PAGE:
Laura Kohn Wood Glenetta Hudson Erin T Graham

The Surgeon General's report on mental health (U.S. Department of Health and Human Services, 1999) detailed the efficacy of available treatments for mental disorders in the United States. Cognitive therapy (CT) and cognitive-behavioral therapy (CBT) approaches to the treatment of major mood and anxiety disorders show particularly favorable outcomes in comparison to other psychotherapy and psychopharmacological interventions (for review see the Special Section of the Journal of Consulting and Clinical Psychology, February, 1998). However, a major finding from the supplement to the Surgeon General's report on culture, ethnicity and mental health (U.S. Department of Health and Human Services, 2001) was the lack of information regarding treatment outcomes for ethnic/minority populations. Previously, researchers have highlighted the need to include ethnic/minority populations in psychotherapy research and have provided recommendations to increase their inclusion in research trials. Despite these attempts, studies of empirically validated treatment approaches have typically not included ethnic/minority groups; therefore, little is known regarding the diverse applicability of existing interventions, including CT (Hall, 2001).

A related issue is the underutilization of mental health services by ethnic/minority populations (Snowden & Yamada, 2005). Researchers have suggested that numerous instrumental and perceptual barriers preclude therapy involvement for ethnic minorities (U.S. Department of Health and Human Services, 2001). Specifically, underutilization among Latinos has been attributed to inaccessibility, lack of services, and cultural acceptability (Hohmann & Parron, 1996). With few ethnic minorities participating in treatment and little information regarding the efficacy of existing treatments across ethnicity, mental health practitioners and researchers face a quandary. Can empirically validated treatment approaches such as CT generalize to ethnic/minority patients? Should CT or other approaches be culturally adapted, and if so, how?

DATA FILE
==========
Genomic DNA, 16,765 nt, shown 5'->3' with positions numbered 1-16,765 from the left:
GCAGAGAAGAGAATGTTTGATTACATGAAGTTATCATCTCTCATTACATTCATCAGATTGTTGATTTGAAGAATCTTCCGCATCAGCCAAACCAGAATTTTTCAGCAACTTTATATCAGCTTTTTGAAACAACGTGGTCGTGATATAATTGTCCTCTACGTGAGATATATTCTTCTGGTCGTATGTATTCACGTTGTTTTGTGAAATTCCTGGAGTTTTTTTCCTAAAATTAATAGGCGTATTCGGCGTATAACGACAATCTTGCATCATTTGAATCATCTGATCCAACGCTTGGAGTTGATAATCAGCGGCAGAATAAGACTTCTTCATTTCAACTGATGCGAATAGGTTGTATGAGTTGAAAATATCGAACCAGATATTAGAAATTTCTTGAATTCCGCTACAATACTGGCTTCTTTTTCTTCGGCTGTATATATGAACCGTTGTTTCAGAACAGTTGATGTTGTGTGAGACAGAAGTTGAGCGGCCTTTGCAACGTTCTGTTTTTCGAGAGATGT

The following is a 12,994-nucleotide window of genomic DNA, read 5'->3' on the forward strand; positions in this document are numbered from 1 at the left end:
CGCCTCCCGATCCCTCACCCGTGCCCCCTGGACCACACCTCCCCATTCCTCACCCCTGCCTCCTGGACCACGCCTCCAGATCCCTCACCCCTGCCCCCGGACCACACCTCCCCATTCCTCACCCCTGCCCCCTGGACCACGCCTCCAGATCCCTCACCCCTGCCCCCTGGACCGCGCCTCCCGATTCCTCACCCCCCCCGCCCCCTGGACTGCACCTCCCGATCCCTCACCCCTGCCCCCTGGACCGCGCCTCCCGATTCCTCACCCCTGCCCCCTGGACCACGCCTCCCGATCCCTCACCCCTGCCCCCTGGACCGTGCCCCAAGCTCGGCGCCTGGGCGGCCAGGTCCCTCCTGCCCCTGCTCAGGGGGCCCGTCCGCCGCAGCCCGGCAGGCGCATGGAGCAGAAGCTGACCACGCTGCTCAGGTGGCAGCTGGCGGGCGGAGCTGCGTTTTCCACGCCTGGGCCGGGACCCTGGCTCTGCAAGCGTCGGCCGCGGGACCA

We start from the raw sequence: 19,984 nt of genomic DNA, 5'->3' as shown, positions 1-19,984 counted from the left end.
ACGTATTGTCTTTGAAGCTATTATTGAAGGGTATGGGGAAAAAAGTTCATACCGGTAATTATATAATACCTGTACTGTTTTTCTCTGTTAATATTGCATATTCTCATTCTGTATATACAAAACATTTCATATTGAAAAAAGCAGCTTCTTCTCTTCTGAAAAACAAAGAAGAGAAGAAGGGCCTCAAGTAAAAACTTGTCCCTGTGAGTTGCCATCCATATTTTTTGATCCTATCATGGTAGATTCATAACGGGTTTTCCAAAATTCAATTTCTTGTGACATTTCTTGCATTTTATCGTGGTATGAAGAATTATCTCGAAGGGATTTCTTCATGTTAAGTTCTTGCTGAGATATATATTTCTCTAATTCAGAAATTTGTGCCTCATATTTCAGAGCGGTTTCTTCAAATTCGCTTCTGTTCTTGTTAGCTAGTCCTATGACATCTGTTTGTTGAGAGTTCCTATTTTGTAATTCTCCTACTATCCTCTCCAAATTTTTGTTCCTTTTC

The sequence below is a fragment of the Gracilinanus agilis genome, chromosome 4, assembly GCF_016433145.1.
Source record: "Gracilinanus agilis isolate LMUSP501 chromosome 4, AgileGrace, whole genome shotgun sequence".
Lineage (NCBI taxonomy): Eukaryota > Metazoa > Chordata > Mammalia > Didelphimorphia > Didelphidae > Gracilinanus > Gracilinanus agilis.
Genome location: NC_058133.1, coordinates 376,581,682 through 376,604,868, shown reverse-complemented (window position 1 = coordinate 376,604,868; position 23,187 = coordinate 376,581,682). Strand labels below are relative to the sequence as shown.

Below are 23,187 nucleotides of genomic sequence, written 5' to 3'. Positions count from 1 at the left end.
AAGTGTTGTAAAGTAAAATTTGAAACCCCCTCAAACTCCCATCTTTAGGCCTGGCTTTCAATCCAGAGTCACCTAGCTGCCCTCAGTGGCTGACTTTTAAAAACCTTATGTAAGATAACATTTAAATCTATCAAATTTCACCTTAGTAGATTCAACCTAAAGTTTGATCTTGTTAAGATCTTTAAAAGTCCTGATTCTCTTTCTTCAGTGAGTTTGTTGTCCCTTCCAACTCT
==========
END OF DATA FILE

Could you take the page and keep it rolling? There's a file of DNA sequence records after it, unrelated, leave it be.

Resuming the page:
In this chapter we discuss the conceptualization and assessment of depression, offer treatment recommendations, and examine the current literature regarding CT treatment outcomes for ethnic/minority groups in an attempt to answer these questions and synthesize available information to fill gaps in our knowledge. We focus on CT for depression in African Americans and Latinos, because research to date on adapting CT for depression in other minority groups, such as Asian Americans, has been limited. We use the term "ethnic minorities" and "ethnicity" to describe both African Americans and Latinos; however, we recognize that based on the U.S. Bureau of the Census distinctions, "African American" represents a racial group and "Latino" represents an ethnic group. Existing treatment studies of adult CT and CBT for mood disorders are reviewed. Increasing our understanding of treatment for African American and Latino groups is critical as we face an increasingly ethnically diverse population. We need to expand our ability to provide efficacious mental health services that will be widely utilized.

Do Not Panic

Do Not Panic

This guide Don't Panic has tips and additional information on what you should do when you are experiencing an anxiety or panic attack. With so much going on in the world today with taking care of your family, working full time, dealing with office politics and other things, you could experience a serious meltdown. All of these things could at one point cause you to stress out and snap.

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